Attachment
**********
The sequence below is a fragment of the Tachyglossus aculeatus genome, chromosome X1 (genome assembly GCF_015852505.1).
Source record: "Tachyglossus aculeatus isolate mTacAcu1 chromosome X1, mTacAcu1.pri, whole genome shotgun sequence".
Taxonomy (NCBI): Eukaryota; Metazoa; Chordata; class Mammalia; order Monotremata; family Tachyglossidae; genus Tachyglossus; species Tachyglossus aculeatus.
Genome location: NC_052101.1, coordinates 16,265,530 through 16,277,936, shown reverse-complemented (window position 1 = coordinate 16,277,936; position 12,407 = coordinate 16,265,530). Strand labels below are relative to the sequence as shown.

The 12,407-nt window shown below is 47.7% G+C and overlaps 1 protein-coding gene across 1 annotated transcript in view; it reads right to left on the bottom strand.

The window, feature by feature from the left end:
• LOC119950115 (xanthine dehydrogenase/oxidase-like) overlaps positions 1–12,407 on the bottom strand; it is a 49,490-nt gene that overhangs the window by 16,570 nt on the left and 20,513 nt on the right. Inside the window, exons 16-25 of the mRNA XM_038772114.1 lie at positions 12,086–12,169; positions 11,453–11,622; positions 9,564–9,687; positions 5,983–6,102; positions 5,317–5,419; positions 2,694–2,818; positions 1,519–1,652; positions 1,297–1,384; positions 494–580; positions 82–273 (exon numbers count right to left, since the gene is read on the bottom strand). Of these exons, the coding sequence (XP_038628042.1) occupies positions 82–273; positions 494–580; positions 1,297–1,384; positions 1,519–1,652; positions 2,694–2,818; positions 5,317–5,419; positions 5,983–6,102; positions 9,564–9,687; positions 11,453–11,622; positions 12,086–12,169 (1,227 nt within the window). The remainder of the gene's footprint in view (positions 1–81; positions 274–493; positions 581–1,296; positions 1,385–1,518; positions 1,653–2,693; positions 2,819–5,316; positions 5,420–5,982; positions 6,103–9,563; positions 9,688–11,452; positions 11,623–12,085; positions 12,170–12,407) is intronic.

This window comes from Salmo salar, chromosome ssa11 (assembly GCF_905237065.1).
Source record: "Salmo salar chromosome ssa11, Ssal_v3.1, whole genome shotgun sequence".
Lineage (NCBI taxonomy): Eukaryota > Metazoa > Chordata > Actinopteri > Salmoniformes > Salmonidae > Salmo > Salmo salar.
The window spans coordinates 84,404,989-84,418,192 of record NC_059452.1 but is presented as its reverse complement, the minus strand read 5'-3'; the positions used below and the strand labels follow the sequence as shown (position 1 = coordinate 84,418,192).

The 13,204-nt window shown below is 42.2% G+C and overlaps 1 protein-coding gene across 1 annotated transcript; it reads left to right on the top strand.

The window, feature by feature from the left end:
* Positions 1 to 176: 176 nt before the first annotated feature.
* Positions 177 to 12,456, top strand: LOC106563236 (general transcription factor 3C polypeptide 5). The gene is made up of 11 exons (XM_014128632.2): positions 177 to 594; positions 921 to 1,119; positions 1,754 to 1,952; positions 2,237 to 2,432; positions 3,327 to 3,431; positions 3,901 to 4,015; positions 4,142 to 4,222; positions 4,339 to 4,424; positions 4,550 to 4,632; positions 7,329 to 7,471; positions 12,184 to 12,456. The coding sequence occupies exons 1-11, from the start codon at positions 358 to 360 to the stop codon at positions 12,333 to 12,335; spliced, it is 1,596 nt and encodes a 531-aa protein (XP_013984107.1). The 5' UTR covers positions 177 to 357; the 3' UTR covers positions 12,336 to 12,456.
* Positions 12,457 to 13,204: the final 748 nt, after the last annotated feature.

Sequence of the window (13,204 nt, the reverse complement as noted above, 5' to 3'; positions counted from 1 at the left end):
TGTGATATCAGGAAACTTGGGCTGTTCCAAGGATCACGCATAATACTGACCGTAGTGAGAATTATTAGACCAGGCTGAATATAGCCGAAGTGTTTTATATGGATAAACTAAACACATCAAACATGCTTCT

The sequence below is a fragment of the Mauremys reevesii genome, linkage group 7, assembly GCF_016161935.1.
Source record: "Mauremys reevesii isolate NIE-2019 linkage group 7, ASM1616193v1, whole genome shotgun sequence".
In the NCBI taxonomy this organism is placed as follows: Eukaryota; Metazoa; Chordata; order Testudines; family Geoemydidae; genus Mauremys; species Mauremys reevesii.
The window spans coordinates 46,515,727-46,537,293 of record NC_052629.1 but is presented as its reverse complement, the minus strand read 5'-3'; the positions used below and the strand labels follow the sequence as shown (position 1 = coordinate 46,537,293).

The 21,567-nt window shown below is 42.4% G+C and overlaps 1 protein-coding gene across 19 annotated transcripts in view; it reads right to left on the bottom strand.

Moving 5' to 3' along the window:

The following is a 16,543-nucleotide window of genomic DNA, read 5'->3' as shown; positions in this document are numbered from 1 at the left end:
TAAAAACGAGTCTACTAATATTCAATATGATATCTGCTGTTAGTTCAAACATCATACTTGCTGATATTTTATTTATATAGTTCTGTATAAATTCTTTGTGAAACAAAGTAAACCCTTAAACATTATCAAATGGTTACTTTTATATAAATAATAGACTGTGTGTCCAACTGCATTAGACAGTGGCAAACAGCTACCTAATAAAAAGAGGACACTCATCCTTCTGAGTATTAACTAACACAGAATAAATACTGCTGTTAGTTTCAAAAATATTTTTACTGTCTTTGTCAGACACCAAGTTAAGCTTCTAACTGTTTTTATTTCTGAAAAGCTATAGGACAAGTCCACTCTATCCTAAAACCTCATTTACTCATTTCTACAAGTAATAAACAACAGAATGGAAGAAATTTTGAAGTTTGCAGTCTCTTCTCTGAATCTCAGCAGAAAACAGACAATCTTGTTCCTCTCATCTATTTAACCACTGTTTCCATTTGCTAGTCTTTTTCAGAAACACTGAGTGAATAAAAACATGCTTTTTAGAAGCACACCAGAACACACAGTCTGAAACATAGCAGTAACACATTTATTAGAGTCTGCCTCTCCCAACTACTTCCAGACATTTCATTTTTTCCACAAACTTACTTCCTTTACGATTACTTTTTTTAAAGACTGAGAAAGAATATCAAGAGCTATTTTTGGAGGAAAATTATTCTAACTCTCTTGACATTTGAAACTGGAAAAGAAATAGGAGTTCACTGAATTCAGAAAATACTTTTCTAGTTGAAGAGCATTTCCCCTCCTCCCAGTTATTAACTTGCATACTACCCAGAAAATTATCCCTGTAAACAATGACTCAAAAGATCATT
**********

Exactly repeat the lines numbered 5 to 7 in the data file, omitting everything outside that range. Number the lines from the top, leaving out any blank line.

The 12,407-nt window shown below is 47.7% G+C and overlaps 1 protein-coding gene across 1 annotated transcript in view; it reads right to left on the bottom strand.

The window, feature by feature from the left end:
• LOC119950115 (xanthine dehydrogenase/oxidase-like) overlaps positions 1–12,407 on the bottom strand; it is a 49,490-nt gene that overhangs the window by 16,570 nt on the left and 20,513 nt on the right. Inside the window, exons 16-25 of the mRNA XM_038772114.1 lie at positions 12,086–12,169; positions 11,453–11,622; positions 9,564–9,687; positions 5,983–6,102; positions 5,317–5,419; positions 2,694–2,818; positions 1,519–1,652; positions 1,297–1,384; positions 494–580; positions 82–273 (exon numbers count right to left, since the gene is read on the bottom strand). Of these exons, the coding sequence (XP_038628042.1) occupies positions 82–273; positions 494–580; positions 1,297–1,384; positions 1,519–1,652; positions 2,694–2,818; positions 5,317–5,419; positions 5,983–6,102; positions 9,564–9,687; positions 11,453–11,622; positions 12,086–12,169 (1,227 nt within the window). The remainder of the gene's footprint in view (positions 1–81; positions 274–493; positions 581–1,296; positions 1,385–1,518; positions 1,653–2,693; positions 2,819–5,316; positions 5,420–5,982; positions 6,103–9,563; positions 9,688–11,452; positions 11,623–12,085; positions 12,170–12,407) is intronic.